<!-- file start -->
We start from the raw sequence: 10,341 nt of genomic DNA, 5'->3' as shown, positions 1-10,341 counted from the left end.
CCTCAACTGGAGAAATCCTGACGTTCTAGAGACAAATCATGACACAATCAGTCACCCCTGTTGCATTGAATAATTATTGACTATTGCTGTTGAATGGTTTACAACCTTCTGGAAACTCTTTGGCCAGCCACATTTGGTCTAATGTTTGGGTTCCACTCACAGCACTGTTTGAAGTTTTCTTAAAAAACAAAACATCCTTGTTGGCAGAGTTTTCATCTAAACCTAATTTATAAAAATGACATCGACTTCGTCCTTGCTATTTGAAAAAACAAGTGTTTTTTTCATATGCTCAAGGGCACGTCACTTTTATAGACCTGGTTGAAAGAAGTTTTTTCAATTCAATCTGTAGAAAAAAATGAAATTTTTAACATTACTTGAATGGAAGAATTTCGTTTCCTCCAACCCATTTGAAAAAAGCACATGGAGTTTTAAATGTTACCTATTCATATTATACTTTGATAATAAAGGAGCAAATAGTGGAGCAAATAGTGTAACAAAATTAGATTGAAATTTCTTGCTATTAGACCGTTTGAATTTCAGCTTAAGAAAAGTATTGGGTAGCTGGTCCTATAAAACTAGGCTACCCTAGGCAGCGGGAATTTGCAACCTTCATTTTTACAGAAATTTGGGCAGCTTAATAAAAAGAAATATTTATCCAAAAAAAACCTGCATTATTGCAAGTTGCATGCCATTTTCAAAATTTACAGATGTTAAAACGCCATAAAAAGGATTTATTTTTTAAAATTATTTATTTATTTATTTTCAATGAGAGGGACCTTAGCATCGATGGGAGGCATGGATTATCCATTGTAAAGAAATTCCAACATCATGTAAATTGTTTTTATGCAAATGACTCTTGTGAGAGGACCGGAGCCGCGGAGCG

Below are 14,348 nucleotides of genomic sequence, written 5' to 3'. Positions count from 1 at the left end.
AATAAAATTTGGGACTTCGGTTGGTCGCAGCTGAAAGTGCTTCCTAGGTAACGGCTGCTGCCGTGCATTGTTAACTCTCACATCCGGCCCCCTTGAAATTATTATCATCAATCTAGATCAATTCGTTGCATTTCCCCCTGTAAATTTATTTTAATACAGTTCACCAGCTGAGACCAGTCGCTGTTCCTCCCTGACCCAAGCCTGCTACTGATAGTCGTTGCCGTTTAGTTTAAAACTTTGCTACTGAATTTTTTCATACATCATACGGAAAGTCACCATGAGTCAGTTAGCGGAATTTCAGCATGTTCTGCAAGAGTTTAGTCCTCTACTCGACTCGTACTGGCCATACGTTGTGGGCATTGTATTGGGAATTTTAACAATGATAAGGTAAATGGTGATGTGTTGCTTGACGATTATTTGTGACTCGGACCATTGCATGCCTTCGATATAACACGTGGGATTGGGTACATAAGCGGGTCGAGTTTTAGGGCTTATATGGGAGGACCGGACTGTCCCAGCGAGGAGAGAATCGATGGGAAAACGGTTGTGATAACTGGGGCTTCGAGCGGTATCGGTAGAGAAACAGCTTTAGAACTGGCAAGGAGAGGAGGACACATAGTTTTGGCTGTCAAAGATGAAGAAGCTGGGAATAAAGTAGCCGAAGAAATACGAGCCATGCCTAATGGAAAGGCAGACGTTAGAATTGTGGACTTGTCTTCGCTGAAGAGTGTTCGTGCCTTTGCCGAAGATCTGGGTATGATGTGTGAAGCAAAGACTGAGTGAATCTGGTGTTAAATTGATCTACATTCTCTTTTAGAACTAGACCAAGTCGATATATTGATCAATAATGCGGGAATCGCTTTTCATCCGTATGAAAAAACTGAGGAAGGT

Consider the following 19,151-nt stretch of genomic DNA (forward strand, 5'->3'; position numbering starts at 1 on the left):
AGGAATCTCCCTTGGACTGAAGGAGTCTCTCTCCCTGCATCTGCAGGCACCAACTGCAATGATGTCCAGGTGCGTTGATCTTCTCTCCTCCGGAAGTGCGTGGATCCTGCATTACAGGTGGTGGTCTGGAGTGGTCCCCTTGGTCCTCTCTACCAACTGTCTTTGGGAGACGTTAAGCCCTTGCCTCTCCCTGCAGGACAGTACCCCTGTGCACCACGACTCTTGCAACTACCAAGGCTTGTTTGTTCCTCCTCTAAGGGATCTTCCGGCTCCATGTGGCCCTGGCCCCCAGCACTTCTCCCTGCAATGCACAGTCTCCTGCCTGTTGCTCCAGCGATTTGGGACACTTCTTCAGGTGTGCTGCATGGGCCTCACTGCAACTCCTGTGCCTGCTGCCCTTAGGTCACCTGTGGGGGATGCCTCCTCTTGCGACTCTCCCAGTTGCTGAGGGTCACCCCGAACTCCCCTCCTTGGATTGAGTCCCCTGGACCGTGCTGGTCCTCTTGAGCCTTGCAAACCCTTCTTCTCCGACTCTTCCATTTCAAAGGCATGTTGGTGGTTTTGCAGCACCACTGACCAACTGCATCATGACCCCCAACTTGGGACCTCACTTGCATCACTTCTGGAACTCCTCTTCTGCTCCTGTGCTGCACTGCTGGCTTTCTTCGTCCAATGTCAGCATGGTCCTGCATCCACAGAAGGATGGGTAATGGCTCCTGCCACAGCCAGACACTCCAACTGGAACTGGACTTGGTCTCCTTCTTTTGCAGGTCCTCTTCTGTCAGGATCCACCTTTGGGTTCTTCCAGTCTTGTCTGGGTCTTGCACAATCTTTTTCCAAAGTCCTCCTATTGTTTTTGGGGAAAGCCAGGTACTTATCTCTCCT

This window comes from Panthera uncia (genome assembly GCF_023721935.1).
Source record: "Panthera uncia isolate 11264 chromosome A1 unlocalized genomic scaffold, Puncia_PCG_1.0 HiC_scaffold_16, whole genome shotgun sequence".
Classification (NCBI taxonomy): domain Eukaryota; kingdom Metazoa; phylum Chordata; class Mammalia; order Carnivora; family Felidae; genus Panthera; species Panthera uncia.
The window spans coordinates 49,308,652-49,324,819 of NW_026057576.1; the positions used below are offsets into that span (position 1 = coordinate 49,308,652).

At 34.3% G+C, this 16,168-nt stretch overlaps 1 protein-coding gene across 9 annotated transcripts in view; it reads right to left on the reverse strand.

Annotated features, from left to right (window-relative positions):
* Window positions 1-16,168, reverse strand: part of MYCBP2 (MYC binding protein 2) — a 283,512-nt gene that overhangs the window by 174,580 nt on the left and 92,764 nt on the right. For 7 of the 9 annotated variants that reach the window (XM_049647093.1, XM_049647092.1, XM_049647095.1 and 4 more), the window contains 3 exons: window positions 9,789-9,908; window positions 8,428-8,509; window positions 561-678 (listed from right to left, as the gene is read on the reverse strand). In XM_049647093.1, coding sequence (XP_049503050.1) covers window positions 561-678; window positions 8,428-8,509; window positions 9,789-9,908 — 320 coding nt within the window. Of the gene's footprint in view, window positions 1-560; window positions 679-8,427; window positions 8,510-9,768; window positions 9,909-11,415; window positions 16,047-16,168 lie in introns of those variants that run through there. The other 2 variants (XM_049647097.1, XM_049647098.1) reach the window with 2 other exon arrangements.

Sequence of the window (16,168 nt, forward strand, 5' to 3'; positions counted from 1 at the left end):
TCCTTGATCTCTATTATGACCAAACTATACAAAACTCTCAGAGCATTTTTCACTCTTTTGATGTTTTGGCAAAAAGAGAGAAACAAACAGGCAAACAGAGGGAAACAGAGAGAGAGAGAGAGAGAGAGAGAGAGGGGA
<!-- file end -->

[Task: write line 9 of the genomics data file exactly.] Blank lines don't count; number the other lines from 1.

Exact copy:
Classification (NCBI taxonomy): domain Eukaryota; kingdom Metazoa; phylum Chordata; class Mammalia; order Carnivora; family Felidae; genus Panthera; species Panthera uncia.